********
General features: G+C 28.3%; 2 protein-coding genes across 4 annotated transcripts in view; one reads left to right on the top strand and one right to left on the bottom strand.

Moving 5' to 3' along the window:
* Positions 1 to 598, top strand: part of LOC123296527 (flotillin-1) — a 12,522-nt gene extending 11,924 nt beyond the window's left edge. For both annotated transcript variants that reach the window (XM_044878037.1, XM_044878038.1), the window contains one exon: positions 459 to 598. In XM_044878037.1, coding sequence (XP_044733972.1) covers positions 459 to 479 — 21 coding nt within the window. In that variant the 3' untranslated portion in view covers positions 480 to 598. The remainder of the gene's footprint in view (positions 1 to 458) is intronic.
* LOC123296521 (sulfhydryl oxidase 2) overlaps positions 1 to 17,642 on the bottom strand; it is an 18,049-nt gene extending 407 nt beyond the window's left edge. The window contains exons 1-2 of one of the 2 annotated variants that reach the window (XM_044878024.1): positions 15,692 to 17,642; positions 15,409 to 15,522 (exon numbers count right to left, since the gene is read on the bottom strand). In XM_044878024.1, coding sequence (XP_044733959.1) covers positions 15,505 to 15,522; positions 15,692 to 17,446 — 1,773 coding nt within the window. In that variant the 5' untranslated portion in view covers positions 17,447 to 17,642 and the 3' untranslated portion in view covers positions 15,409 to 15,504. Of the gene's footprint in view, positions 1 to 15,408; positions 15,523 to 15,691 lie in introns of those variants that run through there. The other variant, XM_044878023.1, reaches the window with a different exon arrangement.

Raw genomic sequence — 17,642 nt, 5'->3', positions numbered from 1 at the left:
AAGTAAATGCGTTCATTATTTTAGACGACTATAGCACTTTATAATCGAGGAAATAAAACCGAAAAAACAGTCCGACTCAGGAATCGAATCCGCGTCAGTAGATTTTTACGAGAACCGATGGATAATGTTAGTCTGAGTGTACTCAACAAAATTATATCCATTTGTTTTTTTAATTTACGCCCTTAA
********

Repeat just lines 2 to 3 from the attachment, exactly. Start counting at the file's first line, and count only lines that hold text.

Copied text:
Moving 5' to 3' along the window:
* Positions 1 to 598, top strand: part of LOC123296527 (flotillin-1) — a 12,522-nt gene extending 11,924 nt beyond the window's left edge. For both annotated transcript variants that reach the window (XM_044878037.1, XM_044878038.1), the window contains one exon: positions 459 to 598. In XM_044878037.1, coding sequence (XP_044733972.1) covers positions 459 to 479 — 21 coding nt within the window. In that variant the 3' untranslated portion in view covers positions 480 to 598. The remainder of the gene's footprint in view (positions 1 to 458) is intronic.